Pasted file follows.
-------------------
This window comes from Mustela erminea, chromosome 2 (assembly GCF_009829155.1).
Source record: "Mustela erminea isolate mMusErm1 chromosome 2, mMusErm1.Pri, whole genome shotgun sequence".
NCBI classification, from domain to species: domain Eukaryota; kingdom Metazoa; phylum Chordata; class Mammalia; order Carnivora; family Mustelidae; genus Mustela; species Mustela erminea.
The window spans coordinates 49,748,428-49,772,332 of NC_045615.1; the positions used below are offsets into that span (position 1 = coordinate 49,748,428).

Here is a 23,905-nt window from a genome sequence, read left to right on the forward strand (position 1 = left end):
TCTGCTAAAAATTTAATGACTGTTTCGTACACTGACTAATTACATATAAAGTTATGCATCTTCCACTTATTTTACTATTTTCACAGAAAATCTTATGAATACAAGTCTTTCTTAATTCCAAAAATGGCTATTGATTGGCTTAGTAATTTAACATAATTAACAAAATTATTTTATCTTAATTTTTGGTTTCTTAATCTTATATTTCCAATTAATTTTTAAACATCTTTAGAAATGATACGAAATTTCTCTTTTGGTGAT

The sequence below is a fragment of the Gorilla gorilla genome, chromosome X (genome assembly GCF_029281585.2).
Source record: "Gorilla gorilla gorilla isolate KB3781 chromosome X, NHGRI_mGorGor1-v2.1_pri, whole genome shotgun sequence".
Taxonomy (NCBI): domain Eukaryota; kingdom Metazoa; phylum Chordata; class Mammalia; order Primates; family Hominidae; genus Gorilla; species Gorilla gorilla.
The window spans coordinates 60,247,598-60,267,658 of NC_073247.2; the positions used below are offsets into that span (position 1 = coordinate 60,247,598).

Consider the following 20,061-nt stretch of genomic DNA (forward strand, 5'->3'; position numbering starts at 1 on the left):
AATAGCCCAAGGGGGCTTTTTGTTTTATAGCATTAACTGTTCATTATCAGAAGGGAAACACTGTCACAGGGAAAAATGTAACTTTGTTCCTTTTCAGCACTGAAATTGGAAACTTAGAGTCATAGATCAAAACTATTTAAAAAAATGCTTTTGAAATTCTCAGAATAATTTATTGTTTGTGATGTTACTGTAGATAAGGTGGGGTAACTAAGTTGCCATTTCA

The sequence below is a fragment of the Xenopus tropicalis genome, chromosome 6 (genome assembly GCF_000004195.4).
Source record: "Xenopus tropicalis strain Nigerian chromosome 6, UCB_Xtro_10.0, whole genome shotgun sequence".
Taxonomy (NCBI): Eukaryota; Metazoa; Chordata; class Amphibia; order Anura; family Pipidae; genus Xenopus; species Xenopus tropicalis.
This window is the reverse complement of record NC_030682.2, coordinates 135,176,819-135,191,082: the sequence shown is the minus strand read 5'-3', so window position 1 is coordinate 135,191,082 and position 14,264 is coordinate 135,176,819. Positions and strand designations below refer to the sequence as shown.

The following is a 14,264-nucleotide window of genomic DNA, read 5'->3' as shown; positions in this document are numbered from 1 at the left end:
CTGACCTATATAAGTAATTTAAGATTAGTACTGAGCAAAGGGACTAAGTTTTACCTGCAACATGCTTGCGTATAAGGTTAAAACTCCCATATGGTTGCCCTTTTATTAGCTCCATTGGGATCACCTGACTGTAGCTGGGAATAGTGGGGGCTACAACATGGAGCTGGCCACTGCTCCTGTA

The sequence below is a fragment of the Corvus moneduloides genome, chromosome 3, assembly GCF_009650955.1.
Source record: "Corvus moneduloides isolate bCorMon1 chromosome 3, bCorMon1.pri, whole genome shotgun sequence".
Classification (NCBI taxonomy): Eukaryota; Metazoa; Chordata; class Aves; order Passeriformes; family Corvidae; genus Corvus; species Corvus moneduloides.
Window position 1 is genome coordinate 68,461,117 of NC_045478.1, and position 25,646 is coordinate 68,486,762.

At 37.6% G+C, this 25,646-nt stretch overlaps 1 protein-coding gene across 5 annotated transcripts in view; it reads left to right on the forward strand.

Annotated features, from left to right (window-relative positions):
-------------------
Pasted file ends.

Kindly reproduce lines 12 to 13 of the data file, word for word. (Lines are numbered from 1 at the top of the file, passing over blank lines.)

AATAGCCCAAGGGGGCTTTTTGTTTTATAGCATTAACTGTTCATTATCAGAAGGGAAACACTGTCACAGGGAAAAATGTAACTTTGTTCCTTTTCAGCACTGAAATTGGAAACTTAGAGTCATAGATCAAAACTATTTAAAAAAATGCTTTTGAAATTCTCAGAATAATTTATTGTTTGTGATGTTACTGTAGATAAGGTGGGGTAACTAAGTTGCCATTTCA

The sequence below is a fragment of the Xenopus tropicalis genome, chromosome 6 (genome assembly GCF_000004195.4).